The Newferry area is situated to the north of Lough Beg which is almost a northern extension of Lough Neagh, in Co. Antrim, Northern Ireland. Newferry is not a precise geographical area; it lies on both the Antrim and Derry side of the River Bann, and is an extensive area of diatomite flats nearly one mile wide which is bounded to the east and west by the drumlins lining either side of the valley. In early post-glacial times this would have been an extension to Lough Beg and until the Bann was dredged in the 1930's it was still liable to flood during the winter months. On the northern edge on the western side of the river the diatomite is known to run under the edge of Ballymacombs More raised bog. Therefore this lacustrine basin may have extended for another two miles north to Culbane where the high ground of Ballynease would have partially separated it from the next lake basin (fig. 1).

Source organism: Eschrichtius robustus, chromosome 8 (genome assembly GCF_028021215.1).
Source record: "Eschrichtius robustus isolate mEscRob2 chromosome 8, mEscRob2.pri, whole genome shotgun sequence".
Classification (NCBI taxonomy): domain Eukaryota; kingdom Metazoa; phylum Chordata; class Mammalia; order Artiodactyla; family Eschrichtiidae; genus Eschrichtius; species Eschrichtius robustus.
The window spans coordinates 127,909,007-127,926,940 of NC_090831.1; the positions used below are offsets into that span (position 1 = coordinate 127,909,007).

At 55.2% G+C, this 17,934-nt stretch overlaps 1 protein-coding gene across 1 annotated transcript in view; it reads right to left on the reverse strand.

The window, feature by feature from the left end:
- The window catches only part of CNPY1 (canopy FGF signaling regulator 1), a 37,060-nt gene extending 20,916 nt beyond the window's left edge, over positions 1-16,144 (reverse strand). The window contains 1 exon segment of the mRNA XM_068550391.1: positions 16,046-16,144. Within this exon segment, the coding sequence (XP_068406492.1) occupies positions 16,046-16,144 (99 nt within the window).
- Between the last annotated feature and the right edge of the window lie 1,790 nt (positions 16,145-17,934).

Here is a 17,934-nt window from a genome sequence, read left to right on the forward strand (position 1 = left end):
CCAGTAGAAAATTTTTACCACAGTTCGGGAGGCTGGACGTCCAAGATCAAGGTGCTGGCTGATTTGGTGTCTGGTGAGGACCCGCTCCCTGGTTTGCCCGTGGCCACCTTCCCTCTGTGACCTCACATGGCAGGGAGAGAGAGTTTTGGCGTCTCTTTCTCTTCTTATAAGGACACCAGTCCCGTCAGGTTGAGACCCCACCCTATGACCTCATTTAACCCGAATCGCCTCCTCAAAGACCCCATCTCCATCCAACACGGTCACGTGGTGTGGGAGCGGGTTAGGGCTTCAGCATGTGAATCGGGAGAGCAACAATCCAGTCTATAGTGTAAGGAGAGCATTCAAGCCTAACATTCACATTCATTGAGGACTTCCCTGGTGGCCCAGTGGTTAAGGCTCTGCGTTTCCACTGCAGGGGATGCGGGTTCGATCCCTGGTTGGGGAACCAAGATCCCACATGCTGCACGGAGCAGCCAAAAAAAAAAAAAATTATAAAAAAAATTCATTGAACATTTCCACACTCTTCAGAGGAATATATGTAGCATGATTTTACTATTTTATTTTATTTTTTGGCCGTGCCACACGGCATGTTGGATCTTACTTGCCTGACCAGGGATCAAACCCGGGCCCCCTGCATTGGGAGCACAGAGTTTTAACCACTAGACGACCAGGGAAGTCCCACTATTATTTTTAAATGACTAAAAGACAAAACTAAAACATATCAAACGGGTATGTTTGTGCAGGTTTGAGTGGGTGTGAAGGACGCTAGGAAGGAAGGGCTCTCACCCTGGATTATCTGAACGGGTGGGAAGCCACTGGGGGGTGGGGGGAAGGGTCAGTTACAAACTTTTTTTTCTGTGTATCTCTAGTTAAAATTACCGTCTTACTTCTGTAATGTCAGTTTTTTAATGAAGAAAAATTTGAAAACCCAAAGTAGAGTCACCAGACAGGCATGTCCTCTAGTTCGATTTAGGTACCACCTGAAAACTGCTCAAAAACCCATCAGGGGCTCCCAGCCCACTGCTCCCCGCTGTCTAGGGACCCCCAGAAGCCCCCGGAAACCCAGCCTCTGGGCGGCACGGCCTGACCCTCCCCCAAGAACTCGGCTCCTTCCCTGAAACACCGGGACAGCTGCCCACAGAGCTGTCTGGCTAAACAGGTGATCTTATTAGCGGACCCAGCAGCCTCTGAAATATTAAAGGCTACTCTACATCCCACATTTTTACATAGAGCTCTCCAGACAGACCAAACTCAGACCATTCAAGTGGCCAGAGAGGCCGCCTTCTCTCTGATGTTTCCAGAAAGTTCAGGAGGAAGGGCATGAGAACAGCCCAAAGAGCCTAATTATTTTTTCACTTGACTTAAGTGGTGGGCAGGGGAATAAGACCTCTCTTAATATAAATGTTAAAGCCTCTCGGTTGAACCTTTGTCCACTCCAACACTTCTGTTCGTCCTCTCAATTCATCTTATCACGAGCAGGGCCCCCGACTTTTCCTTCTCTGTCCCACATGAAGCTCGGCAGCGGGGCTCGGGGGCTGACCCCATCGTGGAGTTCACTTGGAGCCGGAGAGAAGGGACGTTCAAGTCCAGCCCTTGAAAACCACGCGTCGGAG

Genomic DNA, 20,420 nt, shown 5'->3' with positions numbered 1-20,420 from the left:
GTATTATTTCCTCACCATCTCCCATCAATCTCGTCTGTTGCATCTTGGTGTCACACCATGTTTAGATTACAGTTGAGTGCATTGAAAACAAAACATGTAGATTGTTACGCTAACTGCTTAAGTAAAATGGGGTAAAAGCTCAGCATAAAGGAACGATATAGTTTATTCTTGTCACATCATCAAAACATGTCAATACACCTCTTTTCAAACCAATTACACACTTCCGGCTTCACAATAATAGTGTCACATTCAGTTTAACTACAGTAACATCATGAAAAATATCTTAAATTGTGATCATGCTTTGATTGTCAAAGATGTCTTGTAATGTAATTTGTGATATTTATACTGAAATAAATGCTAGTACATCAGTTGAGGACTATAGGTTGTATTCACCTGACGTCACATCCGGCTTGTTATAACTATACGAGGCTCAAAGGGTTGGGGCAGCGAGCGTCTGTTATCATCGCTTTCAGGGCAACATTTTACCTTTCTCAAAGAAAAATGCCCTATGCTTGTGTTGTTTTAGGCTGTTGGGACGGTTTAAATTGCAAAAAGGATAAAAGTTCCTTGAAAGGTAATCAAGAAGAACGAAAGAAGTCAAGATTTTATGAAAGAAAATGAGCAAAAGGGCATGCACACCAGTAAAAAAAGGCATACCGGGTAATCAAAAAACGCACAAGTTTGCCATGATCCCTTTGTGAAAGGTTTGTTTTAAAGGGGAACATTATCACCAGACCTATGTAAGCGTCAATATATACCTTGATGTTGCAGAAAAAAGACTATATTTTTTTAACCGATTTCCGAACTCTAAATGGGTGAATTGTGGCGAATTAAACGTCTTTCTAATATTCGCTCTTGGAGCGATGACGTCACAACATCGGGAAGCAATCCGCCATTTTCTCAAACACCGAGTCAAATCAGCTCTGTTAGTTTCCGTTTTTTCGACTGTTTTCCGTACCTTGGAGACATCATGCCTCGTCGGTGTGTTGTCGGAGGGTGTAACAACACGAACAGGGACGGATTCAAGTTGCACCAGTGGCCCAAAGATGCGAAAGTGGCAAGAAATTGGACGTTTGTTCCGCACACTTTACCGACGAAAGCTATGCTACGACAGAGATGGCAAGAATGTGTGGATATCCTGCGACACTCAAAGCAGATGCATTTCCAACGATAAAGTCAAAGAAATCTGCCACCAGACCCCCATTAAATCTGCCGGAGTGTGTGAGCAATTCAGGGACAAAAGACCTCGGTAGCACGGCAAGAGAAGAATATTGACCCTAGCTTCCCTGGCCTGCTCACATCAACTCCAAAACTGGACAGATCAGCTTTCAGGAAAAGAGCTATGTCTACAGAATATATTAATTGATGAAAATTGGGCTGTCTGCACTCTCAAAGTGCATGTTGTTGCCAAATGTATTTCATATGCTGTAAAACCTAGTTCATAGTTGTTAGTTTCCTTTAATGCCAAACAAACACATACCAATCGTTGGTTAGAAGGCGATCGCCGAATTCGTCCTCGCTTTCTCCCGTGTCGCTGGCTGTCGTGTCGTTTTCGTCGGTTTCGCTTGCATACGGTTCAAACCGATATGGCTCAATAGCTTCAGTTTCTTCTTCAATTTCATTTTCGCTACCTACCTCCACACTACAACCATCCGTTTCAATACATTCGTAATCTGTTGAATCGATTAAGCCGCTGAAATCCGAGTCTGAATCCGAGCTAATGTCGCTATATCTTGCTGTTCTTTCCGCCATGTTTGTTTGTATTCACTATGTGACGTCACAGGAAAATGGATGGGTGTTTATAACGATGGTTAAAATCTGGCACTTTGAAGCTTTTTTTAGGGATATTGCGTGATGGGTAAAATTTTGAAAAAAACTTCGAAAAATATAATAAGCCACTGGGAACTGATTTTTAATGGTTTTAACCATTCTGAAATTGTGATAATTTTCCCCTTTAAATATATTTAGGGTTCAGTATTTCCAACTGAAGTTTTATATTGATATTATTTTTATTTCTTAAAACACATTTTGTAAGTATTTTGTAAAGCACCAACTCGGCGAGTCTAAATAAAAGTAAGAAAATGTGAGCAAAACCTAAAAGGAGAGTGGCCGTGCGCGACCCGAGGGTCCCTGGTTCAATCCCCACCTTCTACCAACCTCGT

Newferry has long been known as an area where Mesolithic material could be recovered from the Quaternary deposits. Several other excavations have taken place in this area prior to the present excavations. The Harvard Archaeological Mission carried out an excavation on the Derry side of the river in the early 1930's (Movius 1936) while in the late 1950's another small investigation was carried out on the Antrim side of the River (Smith and Collins 1971). In total there are now four sites known in this area.
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